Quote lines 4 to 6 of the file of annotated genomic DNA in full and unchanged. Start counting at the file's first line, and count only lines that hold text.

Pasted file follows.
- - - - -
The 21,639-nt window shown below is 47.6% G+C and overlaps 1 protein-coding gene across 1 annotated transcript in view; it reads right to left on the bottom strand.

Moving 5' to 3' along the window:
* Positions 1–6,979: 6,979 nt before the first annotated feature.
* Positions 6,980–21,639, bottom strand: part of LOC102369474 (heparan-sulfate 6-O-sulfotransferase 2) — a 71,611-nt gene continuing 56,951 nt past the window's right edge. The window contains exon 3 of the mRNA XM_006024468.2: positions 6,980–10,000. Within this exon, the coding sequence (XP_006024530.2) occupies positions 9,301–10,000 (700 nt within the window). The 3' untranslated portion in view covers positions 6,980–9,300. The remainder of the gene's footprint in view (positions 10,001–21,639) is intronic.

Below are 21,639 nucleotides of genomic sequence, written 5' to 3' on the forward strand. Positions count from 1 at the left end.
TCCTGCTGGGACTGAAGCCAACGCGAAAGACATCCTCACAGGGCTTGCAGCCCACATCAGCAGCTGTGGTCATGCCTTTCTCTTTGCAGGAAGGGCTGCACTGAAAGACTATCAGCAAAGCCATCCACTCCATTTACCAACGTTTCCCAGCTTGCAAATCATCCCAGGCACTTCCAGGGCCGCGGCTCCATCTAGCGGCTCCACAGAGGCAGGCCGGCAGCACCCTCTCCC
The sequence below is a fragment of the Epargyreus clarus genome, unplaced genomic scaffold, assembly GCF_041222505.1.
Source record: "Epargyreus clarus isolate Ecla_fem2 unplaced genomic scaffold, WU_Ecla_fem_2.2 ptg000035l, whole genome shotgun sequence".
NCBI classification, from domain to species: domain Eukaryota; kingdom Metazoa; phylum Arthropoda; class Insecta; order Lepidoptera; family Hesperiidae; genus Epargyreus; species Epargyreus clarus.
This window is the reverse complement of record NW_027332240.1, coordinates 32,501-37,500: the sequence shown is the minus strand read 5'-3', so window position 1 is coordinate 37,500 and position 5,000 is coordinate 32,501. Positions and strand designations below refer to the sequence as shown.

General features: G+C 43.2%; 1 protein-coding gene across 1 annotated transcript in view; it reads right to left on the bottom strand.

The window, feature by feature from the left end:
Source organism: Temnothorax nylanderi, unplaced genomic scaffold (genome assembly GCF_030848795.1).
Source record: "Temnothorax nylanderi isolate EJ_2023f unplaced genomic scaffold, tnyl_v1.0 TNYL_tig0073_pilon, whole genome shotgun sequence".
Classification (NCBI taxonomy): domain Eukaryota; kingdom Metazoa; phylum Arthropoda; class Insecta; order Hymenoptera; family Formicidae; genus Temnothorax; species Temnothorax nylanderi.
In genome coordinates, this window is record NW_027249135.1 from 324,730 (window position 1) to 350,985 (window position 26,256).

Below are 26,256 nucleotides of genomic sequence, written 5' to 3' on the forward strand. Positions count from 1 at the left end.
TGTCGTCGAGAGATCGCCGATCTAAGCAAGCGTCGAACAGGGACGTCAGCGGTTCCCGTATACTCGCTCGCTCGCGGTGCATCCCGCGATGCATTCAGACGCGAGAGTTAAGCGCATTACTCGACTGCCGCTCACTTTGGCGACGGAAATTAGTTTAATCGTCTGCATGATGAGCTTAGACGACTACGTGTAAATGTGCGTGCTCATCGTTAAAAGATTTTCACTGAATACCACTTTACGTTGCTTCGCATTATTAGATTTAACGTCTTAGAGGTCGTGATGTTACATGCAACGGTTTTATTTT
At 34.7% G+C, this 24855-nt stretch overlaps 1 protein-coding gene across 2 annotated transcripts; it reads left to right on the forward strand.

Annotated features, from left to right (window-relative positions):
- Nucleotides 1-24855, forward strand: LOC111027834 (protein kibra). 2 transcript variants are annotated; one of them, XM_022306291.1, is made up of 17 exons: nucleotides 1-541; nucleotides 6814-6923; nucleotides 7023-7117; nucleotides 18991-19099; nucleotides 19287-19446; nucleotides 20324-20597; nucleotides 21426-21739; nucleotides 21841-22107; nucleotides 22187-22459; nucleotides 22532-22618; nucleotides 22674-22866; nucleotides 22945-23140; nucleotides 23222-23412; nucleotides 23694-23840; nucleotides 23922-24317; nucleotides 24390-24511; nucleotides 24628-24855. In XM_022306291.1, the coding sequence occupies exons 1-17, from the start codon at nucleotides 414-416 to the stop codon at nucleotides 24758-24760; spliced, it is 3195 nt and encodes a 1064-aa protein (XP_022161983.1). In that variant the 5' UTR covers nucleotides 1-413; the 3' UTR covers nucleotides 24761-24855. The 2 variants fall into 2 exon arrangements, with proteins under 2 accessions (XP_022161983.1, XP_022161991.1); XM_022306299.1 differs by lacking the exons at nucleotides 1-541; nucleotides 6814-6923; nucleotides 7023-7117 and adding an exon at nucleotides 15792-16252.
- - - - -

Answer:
* Positions 6,980–21,639, bottom strand: part of LOC102369474 (heparan-sulfate 6-O-sulfotransferase 2) — a 71,611-nt gene continuing 56,951 nt past the window's right edge. The window contains exon 3 of the mRNA XM_006024468.2: positions 6,980–10,000. Within this exon, the coding sequence (XP_006024530.2) occupies positions 9,301–10,000 (700 nt within the window). The 3' untranslated portion in view covers positions 6,980–9,300. The remainder of the gene's footprint in view (positions 10,001–21,639) is intronic.

Below are 21,639 nucleotides of genomic sequence, written 5' to 3' on the forward strand. Positions count from 1 at the left end.
TCCTGCTGGGACTGAAGCCAACGCGAAAGACATCCTCACAGGGCTTGCAGCCCACATCAGCAGCTGTGGTCATGCCTTTCTCTTTGCAGGAAGGGCTGCACTGAAAGACTATCAGCAAAGCCATCCACTCCATTTACCAACGTTTCCCAGCTTGCAAATCATCCCAGGCACTTCCAGGGCCGCGGCTCCATCTAGCGGCTCCACAGAGGCAGGCCGGCAGCACCCTCTCCC